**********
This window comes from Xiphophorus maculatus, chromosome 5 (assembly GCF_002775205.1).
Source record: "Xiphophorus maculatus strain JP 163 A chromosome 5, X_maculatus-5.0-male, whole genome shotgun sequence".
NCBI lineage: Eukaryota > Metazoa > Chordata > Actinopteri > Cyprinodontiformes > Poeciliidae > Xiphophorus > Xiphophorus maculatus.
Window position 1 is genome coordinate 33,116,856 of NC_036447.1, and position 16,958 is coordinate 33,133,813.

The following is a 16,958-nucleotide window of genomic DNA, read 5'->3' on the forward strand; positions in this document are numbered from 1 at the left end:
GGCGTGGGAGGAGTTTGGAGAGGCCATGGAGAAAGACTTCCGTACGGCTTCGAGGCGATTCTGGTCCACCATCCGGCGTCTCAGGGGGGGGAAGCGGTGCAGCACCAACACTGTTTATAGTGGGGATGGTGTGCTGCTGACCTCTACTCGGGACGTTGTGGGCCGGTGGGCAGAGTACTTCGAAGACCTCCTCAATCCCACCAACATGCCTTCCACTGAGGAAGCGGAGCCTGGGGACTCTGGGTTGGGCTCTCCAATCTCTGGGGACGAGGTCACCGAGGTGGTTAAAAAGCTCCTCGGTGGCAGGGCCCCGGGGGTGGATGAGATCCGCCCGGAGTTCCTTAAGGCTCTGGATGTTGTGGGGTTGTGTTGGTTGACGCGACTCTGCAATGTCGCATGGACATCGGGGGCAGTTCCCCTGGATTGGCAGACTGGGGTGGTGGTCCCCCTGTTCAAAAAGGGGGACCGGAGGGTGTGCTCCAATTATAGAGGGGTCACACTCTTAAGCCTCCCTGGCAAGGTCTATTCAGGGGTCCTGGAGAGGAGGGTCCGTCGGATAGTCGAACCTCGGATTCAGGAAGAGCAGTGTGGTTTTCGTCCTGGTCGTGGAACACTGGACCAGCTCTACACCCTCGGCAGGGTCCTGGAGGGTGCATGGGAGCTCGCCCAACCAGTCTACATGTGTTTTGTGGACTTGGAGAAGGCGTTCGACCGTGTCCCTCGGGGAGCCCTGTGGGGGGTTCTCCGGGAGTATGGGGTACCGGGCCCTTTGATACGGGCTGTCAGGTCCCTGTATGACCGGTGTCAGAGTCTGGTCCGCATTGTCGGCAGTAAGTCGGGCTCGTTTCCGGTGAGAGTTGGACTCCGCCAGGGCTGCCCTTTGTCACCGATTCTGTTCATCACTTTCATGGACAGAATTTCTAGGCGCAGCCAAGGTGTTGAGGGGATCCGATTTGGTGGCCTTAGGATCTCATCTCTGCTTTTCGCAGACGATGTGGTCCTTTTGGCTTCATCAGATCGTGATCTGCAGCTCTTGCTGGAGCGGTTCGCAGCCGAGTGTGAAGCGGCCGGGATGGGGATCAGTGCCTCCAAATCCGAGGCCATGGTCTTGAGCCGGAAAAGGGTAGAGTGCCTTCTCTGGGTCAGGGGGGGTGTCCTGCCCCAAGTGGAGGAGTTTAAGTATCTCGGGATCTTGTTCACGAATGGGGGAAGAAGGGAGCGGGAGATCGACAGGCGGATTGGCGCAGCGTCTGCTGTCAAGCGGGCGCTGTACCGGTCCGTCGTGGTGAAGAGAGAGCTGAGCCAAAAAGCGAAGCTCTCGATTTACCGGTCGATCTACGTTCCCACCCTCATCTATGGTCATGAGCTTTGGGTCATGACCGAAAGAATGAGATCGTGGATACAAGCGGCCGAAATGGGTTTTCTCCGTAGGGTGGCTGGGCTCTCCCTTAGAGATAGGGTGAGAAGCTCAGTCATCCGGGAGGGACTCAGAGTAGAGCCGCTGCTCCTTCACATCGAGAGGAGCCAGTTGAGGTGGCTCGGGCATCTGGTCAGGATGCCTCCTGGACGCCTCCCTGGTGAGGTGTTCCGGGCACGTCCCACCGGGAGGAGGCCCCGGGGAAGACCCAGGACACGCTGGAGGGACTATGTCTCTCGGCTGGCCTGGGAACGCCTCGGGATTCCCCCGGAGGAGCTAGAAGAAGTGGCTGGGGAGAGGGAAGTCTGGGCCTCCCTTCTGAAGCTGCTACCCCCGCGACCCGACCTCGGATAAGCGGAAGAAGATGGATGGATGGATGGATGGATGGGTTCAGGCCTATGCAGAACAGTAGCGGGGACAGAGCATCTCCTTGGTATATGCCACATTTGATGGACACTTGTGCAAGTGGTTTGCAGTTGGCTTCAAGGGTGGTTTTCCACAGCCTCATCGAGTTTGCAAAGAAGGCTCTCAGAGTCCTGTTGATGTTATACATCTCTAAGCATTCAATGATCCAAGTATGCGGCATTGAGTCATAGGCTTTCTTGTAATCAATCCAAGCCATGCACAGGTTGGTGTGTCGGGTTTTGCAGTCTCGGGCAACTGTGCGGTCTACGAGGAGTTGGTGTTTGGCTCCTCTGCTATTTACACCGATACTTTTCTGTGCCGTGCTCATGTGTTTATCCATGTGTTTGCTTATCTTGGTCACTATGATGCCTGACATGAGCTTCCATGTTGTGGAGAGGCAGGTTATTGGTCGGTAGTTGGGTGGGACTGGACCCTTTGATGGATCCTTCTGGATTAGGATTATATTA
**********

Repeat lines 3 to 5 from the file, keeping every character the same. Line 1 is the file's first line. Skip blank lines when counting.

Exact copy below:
NCBI lineage: Eukaryota > Metazoa > Chordata > Actinopteri > Cyprinodontiformes > Poeciliidae > Xiphophorus > Xiphophorus maculatus.
Window position 1 is genome coordinate 33,116,856 of NC_036447.1, and position 16,958 is coordinate 33,133,813.

The following is a 16,958-nucleotide window of genomic DNA, read 5'->3' on the forward strand; positions in this document are numbered from 1 at the left end: